I don't really know the answer, but from my understanding of FRBR/WEMI, the model itself doesn't really seem to add much to a possible resolution. If anything, by adding a sort of theoretical "metalayer" to the cataloging rules, it seems to push catalogers towards having fewer choices of how to describe things, rather than more.

I also think--somewhat tangentially--that the WEMI model is too complex and fragile for what it needs to do. For example--why have "Works" and "Expressions" as separate "entities" when you could just as easily describe a "work to expression" relationship (such as: E1 is a translation of W) as a particular kind of relationship between two works (W2 is translation of W1)? Having watched the discussion surrounding the RDA rollout quite carefully, it seems to me that the "Expression" is the most problematic (most difficult to understand, identify, or express) of the so-called "Type 1 entities", but I don't see what tangible benefit it actually brings to the table.

I would prefer to see a flatter and simpler model--one that basically has two categories: content, and context. The latter is where descriptive cataloging would reside, and the former would be for where authority work and subject analysis, etc. (I won't take credit for this idea, it is pretty much lifted from Svenonius's Intellectual foundations (2001)).

Karen Coyle said...

Thanks, Ben. I edited this post many times because there are a number of different aspects to the problem and I kept going off on tangents. I was hoping that catalogers would weigh in because obviously you face this in real life.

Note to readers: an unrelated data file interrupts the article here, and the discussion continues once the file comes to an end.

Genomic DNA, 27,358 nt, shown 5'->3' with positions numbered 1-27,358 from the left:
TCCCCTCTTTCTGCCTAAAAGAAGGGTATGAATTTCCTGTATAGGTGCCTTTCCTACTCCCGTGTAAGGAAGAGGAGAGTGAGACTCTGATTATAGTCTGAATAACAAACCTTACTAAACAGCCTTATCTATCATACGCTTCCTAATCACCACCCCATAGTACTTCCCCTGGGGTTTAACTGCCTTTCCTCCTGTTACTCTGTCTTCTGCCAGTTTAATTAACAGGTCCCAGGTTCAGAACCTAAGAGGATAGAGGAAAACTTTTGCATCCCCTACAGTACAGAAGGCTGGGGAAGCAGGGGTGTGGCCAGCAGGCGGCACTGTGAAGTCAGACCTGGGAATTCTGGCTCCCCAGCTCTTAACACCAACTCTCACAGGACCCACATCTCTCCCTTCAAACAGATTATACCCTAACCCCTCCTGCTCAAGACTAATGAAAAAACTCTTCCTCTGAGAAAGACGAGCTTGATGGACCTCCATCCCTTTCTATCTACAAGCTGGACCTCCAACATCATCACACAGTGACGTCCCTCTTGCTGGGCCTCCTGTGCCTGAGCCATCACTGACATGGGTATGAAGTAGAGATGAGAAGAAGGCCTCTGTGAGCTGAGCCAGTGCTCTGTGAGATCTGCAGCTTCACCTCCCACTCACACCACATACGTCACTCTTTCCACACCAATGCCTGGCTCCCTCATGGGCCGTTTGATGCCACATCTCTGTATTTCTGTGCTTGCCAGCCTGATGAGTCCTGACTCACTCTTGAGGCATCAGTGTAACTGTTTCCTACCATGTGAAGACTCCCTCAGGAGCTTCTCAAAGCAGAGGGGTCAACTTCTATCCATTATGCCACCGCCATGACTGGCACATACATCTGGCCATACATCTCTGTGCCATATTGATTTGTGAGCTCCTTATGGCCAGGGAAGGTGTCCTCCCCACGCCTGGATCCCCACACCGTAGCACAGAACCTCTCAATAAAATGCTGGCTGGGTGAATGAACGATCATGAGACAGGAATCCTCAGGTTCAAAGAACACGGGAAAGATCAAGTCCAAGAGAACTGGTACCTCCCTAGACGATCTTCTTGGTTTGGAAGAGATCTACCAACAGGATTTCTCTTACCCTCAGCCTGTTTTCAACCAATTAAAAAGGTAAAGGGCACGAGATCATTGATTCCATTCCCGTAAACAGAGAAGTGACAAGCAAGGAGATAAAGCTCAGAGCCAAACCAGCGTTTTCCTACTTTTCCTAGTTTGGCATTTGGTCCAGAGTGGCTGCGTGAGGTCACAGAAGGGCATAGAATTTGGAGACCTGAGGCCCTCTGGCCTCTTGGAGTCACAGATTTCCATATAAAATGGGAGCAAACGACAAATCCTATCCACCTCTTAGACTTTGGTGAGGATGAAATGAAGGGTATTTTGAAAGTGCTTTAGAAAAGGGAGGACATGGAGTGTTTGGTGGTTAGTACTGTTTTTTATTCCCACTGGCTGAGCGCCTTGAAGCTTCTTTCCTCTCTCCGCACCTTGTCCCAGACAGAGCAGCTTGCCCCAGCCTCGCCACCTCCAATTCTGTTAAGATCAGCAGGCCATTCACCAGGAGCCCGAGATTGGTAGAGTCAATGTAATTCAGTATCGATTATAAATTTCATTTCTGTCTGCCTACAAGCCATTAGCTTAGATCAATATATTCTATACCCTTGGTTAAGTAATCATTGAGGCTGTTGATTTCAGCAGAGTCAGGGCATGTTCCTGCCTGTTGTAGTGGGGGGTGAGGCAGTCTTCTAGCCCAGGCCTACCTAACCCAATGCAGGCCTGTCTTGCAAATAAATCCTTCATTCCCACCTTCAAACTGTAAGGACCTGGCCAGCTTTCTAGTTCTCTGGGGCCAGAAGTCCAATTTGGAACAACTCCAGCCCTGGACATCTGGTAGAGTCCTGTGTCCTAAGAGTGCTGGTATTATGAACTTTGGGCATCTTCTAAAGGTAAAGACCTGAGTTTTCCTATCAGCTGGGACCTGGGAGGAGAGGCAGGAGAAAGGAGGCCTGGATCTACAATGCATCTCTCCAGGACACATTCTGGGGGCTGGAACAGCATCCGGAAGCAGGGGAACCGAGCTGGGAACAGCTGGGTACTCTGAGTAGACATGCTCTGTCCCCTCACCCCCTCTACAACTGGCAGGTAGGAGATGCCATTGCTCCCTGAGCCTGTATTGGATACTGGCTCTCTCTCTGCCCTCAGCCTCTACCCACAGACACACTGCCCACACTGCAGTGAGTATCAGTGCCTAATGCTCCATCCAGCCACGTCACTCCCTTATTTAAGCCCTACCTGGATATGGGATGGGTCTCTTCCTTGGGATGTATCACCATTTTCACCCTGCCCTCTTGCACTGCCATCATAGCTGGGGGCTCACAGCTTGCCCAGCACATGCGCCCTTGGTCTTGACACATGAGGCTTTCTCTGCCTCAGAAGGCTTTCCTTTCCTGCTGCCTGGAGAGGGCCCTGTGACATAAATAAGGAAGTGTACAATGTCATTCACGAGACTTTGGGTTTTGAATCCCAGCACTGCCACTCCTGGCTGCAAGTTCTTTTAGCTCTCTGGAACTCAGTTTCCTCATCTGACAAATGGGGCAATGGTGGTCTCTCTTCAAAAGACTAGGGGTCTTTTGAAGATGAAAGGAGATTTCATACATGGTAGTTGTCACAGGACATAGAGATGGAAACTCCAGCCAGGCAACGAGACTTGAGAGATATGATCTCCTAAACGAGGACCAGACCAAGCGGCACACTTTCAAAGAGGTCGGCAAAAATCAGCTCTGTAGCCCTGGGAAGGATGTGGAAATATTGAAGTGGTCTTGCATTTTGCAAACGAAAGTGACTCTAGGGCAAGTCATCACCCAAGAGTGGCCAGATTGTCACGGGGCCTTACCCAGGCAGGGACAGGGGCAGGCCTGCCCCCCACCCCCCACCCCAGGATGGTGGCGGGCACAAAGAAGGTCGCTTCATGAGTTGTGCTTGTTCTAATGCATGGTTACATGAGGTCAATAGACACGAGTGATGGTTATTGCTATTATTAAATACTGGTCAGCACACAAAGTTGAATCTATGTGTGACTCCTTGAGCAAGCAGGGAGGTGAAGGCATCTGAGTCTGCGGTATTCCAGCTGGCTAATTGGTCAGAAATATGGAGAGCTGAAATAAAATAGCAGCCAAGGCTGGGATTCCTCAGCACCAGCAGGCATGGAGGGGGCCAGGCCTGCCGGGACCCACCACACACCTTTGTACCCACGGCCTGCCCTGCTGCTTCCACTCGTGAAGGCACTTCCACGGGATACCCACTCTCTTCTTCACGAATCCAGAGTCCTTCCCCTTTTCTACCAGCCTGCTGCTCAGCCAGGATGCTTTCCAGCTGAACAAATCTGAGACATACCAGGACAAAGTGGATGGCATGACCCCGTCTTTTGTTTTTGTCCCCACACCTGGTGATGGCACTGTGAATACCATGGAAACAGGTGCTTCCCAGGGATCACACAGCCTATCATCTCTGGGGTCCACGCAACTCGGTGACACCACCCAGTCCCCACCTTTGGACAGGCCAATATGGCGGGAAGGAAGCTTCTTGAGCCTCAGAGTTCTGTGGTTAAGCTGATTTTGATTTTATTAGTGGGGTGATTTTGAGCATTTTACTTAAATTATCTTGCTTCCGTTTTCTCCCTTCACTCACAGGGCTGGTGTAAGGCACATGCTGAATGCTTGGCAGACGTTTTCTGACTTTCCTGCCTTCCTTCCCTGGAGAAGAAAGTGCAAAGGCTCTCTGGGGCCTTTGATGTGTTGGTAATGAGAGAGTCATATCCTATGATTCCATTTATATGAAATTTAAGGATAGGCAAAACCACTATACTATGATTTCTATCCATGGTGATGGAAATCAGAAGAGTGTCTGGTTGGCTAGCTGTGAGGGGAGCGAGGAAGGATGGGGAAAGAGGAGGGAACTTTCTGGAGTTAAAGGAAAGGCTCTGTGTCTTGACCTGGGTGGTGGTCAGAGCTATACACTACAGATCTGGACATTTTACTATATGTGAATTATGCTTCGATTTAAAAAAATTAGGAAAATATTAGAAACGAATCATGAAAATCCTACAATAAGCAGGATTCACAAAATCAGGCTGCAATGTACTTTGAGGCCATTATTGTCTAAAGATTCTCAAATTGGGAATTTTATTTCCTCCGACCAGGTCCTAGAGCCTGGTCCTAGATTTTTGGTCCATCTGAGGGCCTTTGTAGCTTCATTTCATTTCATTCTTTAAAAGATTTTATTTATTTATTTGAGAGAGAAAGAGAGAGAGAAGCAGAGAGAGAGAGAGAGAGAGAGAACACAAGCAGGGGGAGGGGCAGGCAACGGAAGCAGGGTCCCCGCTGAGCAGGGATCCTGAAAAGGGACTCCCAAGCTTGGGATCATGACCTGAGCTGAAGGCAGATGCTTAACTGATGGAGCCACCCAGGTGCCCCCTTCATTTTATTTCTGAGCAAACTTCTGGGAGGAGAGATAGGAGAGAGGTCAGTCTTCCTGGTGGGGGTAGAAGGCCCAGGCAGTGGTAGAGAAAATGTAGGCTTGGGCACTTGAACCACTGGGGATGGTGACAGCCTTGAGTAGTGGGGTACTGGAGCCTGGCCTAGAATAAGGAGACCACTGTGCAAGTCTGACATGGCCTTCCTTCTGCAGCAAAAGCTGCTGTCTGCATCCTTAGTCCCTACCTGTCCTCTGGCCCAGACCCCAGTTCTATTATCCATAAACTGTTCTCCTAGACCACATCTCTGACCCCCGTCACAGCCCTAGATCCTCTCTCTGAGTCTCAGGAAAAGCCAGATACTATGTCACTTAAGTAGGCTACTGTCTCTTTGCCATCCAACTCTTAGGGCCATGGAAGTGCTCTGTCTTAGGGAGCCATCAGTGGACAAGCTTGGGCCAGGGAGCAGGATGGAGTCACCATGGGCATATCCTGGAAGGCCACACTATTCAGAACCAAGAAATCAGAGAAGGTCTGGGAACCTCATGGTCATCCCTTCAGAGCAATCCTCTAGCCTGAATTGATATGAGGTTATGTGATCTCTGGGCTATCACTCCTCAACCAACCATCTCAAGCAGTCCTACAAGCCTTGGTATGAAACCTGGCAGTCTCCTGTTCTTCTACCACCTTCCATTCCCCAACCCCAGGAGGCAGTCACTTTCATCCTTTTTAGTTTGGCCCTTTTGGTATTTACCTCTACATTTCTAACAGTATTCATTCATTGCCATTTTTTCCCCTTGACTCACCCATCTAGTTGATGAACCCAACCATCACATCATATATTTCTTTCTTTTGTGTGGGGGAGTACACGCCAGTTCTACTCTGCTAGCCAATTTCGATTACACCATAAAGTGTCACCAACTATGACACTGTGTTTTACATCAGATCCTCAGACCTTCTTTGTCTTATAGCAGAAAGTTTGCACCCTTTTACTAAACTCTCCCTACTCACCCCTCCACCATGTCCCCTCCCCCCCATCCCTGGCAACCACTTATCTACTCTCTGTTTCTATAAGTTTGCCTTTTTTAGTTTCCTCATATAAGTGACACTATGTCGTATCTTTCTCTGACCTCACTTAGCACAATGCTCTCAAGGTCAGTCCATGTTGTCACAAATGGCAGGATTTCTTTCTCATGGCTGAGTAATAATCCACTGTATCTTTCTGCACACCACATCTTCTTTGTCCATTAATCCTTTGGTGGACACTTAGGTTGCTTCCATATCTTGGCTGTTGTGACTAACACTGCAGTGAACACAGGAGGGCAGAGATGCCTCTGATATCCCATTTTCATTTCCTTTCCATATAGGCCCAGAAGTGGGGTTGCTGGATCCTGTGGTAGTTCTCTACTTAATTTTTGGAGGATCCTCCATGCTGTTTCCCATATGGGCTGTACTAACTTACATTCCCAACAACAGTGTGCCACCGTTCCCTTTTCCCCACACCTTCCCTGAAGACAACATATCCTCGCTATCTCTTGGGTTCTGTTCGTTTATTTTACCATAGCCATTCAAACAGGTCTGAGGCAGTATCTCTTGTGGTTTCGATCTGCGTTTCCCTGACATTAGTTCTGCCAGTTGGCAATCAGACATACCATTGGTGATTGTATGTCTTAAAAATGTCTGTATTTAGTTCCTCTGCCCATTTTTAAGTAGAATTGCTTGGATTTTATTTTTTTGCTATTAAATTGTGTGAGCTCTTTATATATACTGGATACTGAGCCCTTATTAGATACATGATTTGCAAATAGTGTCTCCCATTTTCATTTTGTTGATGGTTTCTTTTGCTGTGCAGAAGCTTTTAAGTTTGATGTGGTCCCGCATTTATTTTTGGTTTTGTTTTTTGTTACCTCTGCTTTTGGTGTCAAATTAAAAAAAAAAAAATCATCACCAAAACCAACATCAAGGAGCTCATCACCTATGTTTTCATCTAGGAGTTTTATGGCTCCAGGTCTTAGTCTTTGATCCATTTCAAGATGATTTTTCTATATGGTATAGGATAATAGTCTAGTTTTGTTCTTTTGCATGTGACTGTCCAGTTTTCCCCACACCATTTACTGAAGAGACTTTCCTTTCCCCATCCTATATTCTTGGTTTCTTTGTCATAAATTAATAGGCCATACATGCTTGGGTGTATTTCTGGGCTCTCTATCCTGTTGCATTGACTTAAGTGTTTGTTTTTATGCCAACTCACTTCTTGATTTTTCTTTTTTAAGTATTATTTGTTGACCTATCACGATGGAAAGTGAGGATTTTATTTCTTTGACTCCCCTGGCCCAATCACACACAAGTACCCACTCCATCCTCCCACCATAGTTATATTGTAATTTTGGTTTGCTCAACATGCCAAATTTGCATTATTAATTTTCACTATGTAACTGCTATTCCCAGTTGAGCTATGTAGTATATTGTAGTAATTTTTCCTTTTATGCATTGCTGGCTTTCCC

To me, FRBR seems fine as a conceptual model but unrealistic as a guide to actual cataloging activities. If we could dream of a worldwide universal bibliographic data store, then FRBR would probably need to be expanded, but might provide interesting ideas. If we are trying to create our own small, local catalog, then FRBR is too complex and, more importantly, too rigid. However, we could still use the FRBR concepts as "good ideas" even if we don't follow them slavishly in our solutions.

FRBR also seems inadequate for non-books since the number and type of expressions for things like stage performances, films, dance, improv (stage and music), etc. indicate that there might be more than one level between work and manifestation. But for artworks (paintings, sculpture) the work/expression difference is undefinable.

I would like to see a bottom-up analysis, both for the needs of local libraries and for the needs of special libraries. But more than anything else, I'd like to see us give up the idea that one single standard will rule them all. There is a big difference between a good idea and a standard. I have another blog post in mind regarding that.

Anonymous said...

Thanks Karen, really interesting to read your ideas, as always.
Your point about what the FRBR model is modeling is particularly well made, I think, and my research is looking at it from the bottom up (or at least, from the outside in - as users are 'outside').

Of course the FRBR report itself is quite vague on the matter. I suspect that if it had approached it at the national level only (as it does in chapter 7) it would have been both clearer and more demonstrably related to catalogues per se. As it is, there are at least three separate definitions given in the report itself of the bibliographic universe and one is (most unhelpfully) 'entities described in bibliographic records' which is far to circular for my liking.

I've come across another discussion by Francis Miksa:
Miksa, F. L. (1996/2007). The cultural legacy of the 'modern library' for the future. Retrieved from

On p. 15 and 16 he balances the bibliographic universe with the role of the library: "A library is sense-making and value-adding process applied to the bibliographic universe, an effort to bring some sort of useful control (i.e., bibliographic control) to a segment of the whole. At its core it constitutes a thoughtfully selected collection from among all possible informational objects placed in a rationally organized space for a designated target user population."